Wednesday, June 11, 2014

A Paper VII

Now let us look briefly at the words 'transform' and 'transcend', words that are casually thrown about by translators and interpreters alike. Both are anti-incarnational and theologically inaccurate. In the Christian understanding, the word that should be used is trans-figure, because when the contents of the self-conscious mind are submitted to deep mind, the way we figure things out is changed; we are given a new perspective on our interpretations that we call experience. The word 'transform' is wrong because in the process of deification frogs are not changed into princes. They remain frogs, but are transfigured into glorified frogs. Jesus in the resurrection is still wounded, but his wounds are glorified. The word 'transcend' is equally anti-incarnational: nothing is left behind. Nothing is wasted. It is through our wounds, become Christ's wounds, that we are healed. That is to say, it is through our wounds that we become kenotic, self-outpouring, of which the cross is the sign.

The Importance of the Word Behold
As I have already published a paper on the word behold, I will confine myself to the briefest of remarks. Because we have lost the practice of observing our own minds and the model of the two ways of knowing, we have also lost the sense of the importance of the word behold and its nuances both in scripture and in subsequent texts that are written by people who are soaked in the language of scripture. In consequence, our translations in English have become increasingly flattened, banal and clumsy, if not just plain wrong.  Although it is not frequently used in contemporary English, this word is not archaic: one can find it even in advertising, not to mention newspapers. It also can be heard in broadcast news. Uneducated people use it intuitively and correctly. The word occurs in the imperative more than 1300 times in the original languages of the bible; it is arguably the most important word in the bible because it sums up everything that ever has been said and ever can be said about the human seeking of and relationship with God. Patristic and medieval writers frequently use the word 'behold'—yet the word is rarely translated. As we have already noted, the Cloud author, for example, uses the word thirty-five times; it is a word essential to understanding both his text and the bible.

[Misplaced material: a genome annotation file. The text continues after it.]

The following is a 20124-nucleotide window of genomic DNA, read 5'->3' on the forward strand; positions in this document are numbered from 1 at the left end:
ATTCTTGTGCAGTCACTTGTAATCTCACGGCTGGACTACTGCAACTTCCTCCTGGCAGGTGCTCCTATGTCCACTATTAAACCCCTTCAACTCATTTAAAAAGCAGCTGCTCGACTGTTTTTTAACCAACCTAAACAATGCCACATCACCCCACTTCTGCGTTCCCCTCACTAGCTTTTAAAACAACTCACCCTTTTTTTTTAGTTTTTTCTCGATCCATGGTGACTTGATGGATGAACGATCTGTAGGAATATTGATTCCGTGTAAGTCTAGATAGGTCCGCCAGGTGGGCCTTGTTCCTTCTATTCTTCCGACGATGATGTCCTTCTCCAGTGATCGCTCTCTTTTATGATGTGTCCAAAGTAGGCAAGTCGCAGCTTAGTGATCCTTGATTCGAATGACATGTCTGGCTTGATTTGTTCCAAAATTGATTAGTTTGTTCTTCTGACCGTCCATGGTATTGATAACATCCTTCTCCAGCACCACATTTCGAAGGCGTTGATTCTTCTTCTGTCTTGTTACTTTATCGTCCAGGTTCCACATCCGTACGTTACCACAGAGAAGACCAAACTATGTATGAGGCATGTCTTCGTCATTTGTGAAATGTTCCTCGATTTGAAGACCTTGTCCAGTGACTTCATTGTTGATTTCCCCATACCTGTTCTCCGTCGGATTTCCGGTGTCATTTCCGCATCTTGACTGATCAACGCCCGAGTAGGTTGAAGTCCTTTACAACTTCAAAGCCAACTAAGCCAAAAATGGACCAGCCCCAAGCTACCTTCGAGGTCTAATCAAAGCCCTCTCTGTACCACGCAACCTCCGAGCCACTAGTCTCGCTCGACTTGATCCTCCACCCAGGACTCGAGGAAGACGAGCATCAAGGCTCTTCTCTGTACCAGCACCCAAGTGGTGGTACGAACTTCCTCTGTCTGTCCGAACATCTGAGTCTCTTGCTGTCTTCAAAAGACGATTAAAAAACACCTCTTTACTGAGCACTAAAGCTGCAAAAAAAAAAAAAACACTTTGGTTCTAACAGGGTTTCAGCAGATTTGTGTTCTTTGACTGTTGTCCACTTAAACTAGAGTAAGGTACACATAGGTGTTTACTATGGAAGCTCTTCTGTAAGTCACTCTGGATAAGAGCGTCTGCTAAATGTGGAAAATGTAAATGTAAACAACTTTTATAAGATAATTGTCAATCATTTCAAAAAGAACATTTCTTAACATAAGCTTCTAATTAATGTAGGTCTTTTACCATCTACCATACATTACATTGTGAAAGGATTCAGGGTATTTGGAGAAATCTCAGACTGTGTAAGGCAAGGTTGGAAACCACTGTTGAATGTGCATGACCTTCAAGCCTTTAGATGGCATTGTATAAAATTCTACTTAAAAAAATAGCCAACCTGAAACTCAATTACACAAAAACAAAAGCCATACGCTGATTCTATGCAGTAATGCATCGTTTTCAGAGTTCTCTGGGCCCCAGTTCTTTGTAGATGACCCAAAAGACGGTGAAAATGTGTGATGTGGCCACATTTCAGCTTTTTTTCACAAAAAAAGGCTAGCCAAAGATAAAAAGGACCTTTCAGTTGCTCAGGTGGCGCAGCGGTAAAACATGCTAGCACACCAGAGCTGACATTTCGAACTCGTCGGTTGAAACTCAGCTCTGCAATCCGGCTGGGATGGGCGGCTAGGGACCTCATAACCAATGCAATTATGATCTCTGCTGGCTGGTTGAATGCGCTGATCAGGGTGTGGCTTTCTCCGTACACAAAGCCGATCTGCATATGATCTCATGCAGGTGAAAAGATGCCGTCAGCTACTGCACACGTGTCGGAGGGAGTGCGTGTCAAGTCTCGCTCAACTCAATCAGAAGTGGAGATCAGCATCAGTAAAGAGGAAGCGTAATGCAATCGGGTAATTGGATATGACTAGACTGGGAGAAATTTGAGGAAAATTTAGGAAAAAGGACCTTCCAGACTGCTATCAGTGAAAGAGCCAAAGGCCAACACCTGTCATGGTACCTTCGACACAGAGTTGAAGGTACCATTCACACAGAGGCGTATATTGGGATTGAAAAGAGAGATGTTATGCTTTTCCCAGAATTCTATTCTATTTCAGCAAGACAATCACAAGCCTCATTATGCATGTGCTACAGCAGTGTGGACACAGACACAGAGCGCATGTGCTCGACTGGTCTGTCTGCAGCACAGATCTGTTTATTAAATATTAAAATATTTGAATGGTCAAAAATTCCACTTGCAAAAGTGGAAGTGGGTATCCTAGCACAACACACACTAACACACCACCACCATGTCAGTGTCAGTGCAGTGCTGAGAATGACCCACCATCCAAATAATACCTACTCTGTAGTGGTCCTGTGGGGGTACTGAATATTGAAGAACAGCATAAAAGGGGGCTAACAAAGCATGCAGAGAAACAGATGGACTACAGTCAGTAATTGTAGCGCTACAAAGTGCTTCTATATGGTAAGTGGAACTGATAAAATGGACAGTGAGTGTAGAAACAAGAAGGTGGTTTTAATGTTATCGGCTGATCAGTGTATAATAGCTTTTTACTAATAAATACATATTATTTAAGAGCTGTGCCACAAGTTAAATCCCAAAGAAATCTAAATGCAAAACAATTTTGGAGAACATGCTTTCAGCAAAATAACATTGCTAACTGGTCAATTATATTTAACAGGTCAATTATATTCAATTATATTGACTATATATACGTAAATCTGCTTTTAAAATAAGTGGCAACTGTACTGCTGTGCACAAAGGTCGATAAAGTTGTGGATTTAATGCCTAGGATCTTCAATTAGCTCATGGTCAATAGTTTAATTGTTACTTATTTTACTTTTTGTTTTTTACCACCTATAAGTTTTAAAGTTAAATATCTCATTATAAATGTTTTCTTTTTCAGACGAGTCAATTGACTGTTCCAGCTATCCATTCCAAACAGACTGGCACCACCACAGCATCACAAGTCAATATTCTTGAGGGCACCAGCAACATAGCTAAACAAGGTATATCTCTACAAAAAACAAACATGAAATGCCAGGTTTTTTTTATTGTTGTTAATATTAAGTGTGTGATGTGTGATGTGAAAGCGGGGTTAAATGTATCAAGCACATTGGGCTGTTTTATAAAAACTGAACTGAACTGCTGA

This single word sums up all that the bible is try to say: 'behold' is the first word that God speaks directly to the new humans after creating and blessing them; everything that follows—the serpent, and so forth—arises from a refusal to behold. The only thing God ever asks of human beings is to behold. Beholding transgresses the self-conscious mind and opens the person to what is given beyond the merely linear, that is, it opens the person to the fountain of wisdom in deep mind and the unfolding truth of the self, which is always hidden from the person whose self it is.
Silence is context and end, beholding the means. In the final analysis this is all we need to know.


Anonymous Anonymous said...

Hi Maggie,
I was saddened to read in your last post the Roman Catholic guidelines relating to the Divine Offfice. Many years ago while attending university a few of my fellow students had been invited by a priest to pray with him Vespers and Compline each evening. Although the official Church position appears to really miss the mark,this priest clearly got the point.
The Roman Catholic guidlines on the Divine Office gave me that same feeling in my gut when I read Jesus' response to the Canaanite woman... "It is not good to take the children's bread and throw it to the dogs."

3:37 am, June 13, 2014  
Anonymous Anonymous said...


Is this paper available? Your opening paragraph for this latest post saod much to me.


9:47 pm, June 15, 2014  
Blogger Maggie Ross said...

Theo, the last seven posts are the first part of the paper; I will post the rest in a few days.

10:43 pm, June 15, 2014  
Anonymous Anonymous said...




4:53 pm, June 17, 2014  

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